The Importance of Long-Term Member Value – Tangible and Intangible

The lifetime value of credit union membership is tremendous. Communicating this long-term value is critical and yet a difficult challenge.


Arguably the most important job of a credit union manager is assuring that the members receive the greatest possible value. The second most important job is communicating that value to the members. After all, members who do not understand the value they are receiving may soon be lured away by the Siren calls of teaser rates.

It is not particularly difficult to demonstrate a value on any particular day, a sort of snap-shot value. This would be the higher savings rate and lower lending rate that a credit union offers members compared with the rates at competing banks. Harder is to communicate to members a lifetime’s worth or a long-term value – and it is enormous -- that members enjoy by being lifelong member/owners of a cooperative.  But this is work vital to the continued life of our movement. If we do a good job of communicating the tremendous long-term value of being members, those members are far less likely to trade that benefit for a short-term benefit that might look good on a given day.

Tangible and Intangible Value
Some credit unions lately have been making large distributions, “patronage refunds,” they are sometimes called. These are distributions of excess capital, in effect, super dividends, returning members money back to members. There is nothing at all wrong with this. Members instantly see a tangible portion of the value they enjoy from their membership.

But there are also less visible and less tangible means of delivering value back to members that are just, if not more, vital to our mission. These are investments in a credit union’s infrastructure, in the IT systems, shared branches, ATMs and so on that can make a credit union more efficient in the future and capable of delivering greater value year after year to members. These investments make the member value of tomorrow as good as or better than the member value of today, and they assure value year after year into the future for a lifetime of a member.

Investment in System as Well as Credit Union
But this kind of investment not only raises the value proposition for every member of that credit union. It also raises the capabilities of the credit union system itself, which increases the value proposition for members of other credit unions, too. This, of course, is because the credit union system is a network; an improvement at one credit union is very likely to help members at other credit unions.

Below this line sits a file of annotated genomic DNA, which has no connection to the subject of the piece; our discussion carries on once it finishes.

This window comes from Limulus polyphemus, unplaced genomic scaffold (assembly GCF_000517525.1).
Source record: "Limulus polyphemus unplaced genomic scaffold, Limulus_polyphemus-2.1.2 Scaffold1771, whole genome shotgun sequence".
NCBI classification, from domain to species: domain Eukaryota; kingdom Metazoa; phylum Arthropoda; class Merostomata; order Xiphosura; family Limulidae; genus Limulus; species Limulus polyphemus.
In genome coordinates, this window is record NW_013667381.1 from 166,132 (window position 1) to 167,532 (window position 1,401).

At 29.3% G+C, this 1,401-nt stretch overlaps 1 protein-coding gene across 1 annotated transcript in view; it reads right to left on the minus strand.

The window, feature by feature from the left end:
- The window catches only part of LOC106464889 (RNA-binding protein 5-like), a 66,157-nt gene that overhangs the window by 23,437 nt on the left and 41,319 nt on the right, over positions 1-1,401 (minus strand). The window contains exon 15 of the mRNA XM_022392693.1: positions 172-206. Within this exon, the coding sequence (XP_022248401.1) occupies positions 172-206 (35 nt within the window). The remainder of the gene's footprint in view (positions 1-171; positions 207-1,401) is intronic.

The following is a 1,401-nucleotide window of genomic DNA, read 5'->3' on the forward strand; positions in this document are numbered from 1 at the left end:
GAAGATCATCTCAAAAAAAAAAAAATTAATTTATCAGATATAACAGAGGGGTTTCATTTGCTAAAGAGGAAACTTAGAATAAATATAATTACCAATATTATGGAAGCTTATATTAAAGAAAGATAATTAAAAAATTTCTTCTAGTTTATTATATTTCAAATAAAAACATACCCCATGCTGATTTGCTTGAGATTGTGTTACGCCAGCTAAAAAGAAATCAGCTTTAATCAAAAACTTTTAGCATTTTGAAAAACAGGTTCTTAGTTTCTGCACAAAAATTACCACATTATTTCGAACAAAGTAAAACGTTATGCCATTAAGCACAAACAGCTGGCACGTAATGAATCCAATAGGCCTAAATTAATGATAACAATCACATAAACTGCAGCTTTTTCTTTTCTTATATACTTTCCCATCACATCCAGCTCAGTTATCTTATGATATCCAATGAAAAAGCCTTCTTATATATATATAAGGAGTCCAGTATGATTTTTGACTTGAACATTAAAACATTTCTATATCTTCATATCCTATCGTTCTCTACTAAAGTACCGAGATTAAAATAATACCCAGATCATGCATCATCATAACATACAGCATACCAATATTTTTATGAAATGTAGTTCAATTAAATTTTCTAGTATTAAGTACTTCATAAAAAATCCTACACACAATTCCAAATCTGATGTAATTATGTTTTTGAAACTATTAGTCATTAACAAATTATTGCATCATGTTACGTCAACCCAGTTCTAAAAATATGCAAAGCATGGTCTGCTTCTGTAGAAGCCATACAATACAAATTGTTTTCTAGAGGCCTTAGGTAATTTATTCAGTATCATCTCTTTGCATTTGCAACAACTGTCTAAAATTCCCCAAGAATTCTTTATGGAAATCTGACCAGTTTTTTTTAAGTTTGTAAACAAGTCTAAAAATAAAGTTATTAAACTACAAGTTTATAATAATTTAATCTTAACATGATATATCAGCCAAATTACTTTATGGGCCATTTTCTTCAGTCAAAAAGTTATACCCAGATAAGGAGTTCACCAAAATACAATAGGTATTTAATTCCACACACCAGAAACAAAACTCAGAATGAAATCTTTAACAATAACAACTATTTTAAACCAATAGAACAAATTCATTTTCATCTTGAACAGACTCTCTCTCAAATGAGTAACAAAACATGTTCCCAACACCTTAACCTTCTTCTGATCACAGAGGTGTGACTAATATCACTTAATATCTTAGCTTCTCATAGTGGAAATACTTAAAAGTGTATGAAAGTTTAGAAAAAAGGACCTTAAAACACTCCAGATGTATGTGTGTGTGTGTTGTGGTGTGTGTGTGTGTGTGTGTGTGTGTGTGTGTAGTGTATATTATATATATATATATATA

Our investment at GTE FCU in, among other things, shared branches, ATM systems and IT, is going to help credit union members from across the nation who might be in Florida or near one of our branches or shared branches. Our own investments do not merely raise the value proposition for our own members, but also for other credit union members. In turn, improvements at a credit union some place else are very likely to help our own GTE FCU members.

Quantifying Long-Term Member Value
So if we were to attempt to demonstrate the value of membership over a lifetime we would have to calculate: a day’s difference in savings and lending rates multiplied by a lifetime of days, plus the benefits of being part of a nationwide network of shared branches, ATMs and so on. We might also add the benefits of being an owner of an institution rather than a customer. A member-owned institution will respond to the member/owners’ needs more than would a stockholder institution to a customer’s needs. A member/owner as compared to a customer is like a homeowner compared to a home renter. Over time, the advantage of owning rather than renting is tremendous.

One attempt to make the long-term value more evident to members is to start something like an ownership account. It would accumulate money from retained earnings and grow with the length of time of a person’s membership. Its value would be periodically reported so the members could see their accounts growing. If a person had to leave the credit union for some reason, the account would be surrendered to that member. Such an account would not represent the whole value to a lifetime of membership, but it takes a step in that direction.

A Major Challenge: Communication
No question that credit unions deliver good value to members, and over a lifetime of membership members benefit enormously. But one of the great challenges that we now face is communicating that value, both the tangible monetary side and the less tangible investment-in-the-future side plus the benefits of ownership and being part of a national service network.  If we can’t, members will be increasingly tempted by teasers and come-ons, or to accept buy-outs that offer one-time payments for their memberships.




May 21, 2007


  • Another great article by Bucky. Credit Unions with a sales culture and ability to implement crossing selling strategies provide the greatest value to their members. Everytime a member calls or comes into the branch is a sales opportunity to sell that member more products or services. Every person in your credit union should have sales ability.
    Frank Mercer
  • This article was a good reminder of the benefits credit unions offer.